By Tim Allis
November 09, 1992 12:00 PM

KAREN O’REILLY OF BIRMINGHAM, England, made her first plane trip to the U.S. just to meet Judy Norton, better known as Mary Ellen Walton. Tarn and Dave Jenkins drove from Lima, Ohio, to brush shoulders with Jon Walmsley, who played Mary Ellen’s brother Jason. Roy and Norma Aubain of Lenoir, N.C., had planned a beach vacation but chucked it to visit the mythical mountain where television’s Walton family lived for nine years. “People think we’re crazy,” says Roy, a postal employee, “but there’s worse things you could be addicted to.”

For many of the 6,000 zealous fans who convened Oct. 24 in the hamlet of Schuyler, Va. (pop. 400), the boyhood home of Waltons creator Earl Hamner Jr., for the opening of the Walton’s Mountain Museum, this gathering was something like heaven. Hamner, 69, and eight of the 10 surviving core cast members also reunited happily for the occasion. The only absentees were Walton grandma Ellen Corby, who was disabled by a stroke in 1976, and Richard (John Boy) Thomas, 41, who is performing in Danton’s Death in Houston. (Will Geer, grandpa Zeb, died in 1978.)

The cast, touring replicas of the Walton kitchen, living room and John Boy’s bedroom, as well as Ike Godsey’s store, was suitably impressed. “It’s a little overwhelming,” said Walmsley. Conceived by Schuyler county supervisor Woody Greenberg to boost the town’s economy, the museum contains only a few authentic TV artifacts, such as John Boy’s eyeglasses, since The Waltons Burbank set burned down in 1991. Most of the furniture comes from antique stores and thrift shops.

For the close-knit cast—which last got together in L.A. only four months ago to toast the birth of Mary (Erin) MeDonough’s first child, Sydnee—the visit revived memories that go back all the way to the show’s 1972 premiere. Walmsley, for instance, recalls that the cast “had major fallings-out where we didn’t speak for days—like a real family.” Now 36, Walmsley is married to Lisa Harrison, who played John Boy’s girlfriend Toni Hazelton on the show. They live in L.A., where Jon plays guitar in a country-rock band.

Michael Learned, 53, who played mother Olivia, is currently in a touring production of Love Letters. She admits that being apron-tied to Walton’s Mountain was sometimes frustrating for her as an actress, but, she says, “that’s OK—I put my kids through school.” Ralph Waite, 64, who played father John Walton, lost his bid for Congress in 1990 but will soon be seen as Kevin Costner’s father in the feature film Bodyguard.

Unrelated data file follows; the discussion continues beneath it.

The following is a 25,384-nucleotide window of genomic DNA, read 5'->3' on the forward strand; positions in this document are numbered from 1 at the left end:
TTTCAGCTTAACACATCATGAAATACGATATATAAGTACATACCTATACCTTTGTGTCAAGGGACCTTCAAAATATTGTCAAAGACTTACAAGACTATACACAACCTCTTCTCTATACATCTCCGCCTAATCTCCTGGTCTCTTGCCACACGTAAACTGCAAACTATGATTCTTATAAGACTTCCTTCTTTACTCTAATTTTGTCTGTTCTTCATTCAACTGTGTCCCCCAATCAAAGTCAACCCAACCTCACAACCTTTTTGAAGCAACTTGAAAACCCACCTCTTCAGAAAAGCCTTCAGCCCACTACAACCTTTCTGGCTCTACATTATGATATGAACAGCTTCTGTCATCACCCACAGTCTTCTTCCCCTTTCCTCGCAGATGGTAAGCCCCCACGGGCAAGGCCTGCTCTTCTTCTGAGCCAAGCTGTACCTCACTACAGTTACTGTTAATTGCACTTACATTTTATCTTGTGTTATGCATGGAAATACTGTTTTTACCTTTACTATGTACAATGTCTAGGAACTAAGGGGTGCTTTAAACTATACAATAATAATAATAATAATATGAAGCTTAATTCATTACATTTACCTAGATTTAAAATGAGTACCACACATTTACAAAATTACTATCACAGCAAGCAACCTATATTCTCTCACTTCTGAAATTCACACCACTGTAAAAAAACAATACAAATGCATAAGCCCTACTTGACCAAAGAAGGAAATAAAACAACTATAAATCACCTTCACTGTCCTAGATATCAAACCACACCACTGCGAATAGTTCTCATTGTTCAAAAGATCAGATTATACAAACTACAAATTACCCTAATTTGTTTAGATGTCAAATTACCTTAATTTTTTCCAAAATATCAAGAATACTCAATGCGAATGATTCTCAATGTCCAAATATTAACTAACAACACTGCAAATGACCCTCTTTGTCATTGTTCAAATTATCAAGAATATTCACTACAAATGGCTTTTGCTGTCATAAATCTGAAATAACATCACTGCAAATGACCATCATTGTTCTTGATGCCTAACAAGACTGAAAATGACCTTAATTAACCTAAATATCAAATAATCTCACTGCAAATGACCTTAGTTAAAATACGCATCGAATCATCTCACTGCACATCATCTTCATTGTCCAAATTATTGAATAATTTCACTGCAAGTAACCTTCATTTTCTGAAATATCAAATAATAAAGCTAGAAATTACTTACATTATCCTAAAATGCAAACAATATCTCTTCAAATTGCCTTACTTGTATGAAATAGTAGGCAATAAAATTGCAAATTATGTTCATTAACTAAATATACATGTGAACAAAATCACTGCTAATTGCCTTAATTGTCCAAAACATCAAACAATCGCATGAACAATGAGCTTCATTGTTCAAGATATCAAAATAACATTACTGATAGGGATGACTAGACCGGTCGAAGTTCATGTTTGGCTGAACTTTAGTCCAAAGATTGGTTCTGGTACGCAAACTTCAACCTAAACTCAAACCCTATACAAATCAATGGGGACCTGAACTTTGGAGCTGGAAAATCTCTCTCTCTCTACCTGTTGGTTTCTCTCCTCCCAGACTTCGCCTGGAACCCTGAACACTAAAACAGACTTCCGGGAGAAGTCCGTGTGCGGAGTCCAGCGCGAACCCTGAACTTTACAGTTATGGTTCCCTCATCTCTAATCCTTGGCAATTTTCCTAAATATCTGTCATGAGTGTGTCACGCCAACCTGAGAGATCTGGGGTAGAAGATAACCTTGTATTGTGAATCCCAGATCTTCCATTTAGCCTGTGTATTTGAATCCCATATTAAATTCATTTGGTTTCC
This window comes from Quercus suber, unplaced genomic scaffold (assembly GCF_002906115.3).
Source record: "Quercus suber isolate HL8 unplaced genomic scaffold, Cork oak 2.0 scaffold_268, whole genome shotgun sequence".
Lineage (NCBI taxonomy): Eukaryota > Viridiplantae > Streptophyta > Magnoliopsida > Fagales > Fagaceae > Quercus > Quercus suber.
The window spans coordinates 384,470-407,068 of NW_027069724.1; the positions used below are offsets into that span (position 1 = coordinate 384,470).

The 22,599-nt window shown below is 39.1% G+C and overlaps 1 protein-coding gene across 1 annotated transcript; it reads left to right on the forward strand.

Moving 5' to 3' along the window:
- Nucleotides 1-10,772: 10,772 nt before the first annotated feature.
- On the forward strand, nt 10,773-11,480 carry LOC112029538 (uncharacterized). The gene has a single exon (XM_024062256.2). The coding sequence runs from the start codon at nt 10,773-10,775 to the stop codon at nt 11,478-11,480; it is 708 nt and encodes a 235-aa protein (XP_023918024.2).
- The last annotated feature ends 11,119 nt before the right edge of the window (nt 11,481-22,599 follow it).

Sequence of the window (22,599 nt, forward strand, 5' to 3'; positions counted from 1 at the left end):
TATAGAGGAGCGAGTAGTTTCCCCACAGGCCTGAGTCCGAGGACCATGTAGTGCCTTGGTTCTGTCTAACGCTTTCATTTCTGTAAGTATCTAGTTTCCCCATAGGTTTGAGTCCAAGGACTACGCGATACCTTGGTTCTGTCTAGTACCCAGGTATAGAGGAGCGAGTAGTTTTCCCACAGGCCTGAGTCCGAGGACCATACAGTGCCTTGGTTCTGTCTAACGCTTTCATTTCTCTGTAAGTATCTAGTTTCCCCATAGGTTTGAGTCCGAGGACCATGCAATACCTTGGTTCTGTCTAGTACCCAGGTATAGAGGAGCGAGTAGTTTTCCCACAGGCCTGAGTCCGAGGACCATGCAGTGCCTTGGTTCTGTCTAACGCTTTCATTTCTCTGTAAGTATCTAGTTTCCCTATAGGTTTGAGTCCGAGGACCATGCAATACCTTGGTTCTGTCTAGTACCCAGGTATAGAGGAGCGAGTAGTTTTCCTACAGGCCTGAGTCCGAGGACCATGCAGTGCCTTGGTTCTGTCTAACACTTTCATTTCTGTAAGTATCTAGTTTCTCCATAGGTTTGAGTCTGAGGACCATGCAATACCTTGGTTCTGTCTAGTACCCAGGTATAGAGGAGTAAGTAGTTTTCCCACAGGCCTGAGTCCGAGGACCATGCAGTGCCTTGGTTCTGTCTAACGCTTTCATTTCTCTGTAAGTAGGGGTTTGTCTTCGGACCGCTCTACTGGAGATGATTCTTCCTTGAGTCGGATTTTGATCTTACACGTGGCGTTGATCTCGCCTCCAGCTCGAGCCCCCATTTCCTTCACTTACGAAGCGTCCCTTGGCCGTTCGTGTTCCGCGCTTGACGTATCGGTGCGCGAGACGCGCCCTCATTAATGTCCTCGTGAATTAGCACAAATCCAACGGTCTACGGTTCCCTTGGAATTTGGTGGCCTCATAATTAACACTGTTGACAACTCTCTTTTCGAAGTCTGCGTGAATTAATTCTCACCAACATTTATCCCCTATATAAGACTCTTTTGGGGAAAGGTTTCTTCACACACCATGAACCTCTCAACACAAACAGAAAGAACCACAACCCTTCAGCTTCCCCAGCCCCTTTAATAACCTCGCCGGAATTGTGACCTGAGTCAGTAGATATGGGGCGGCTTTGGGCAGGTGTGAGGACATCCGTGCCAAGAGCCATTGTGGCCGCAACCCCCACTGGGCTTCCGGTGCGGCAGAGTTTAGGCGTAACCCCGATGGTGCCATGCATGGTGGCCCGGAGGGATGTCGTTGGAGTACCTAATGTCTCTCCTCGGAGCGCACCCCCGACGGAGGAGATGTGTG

Norton, 34, works with her second husband, Handy Apostle, 31, writing and directing plays in L.A. An equestrian and skydiver, she says it was partly the so-wholesome image of her character that led her to pose in Playboy in 1985, which she now regrets.

After The Waltons went off the air, McDonough, 31, backpacked through Europe. “I was trying to grow up,” she says. Also in L.A. and married to screenwriter Rob Wickstrom, McDonough is a sometime correspondent for Entertainment Tonight.

Eric Scott, 33, who played Ben, had a rough lime after the show was over and worked as a messenger for a courier company. He is now a vice president of marketing with the firm. “I can’t recapture what I had,” said the actor, who is married to his second wife, Theresa, a nurse. “But as long as I feel good about what I’m doing, I’m proud of it.” David Harper (Jim Bob), 31, single and an L.A.—based scenic painter, says he doesn’t miss the limelight but does admit to missing the family.

Kami Cotler (Elizabeth), 27, a graduate student at the University of California at Berkeley, plans to teach high school English. The baby Walton marvels at the show’s popularity, kept alive by reruns. “An 8-year-old recognized me the other day!” exclaims Cotler. For Hamner, who lives in Los Angeles and is producing a TV series of The Man from Snowy River, the reunion was emotional. “I still feel like their older brother,” he says of the cast. “When I see them grown up, I’m filled with nostalgia.”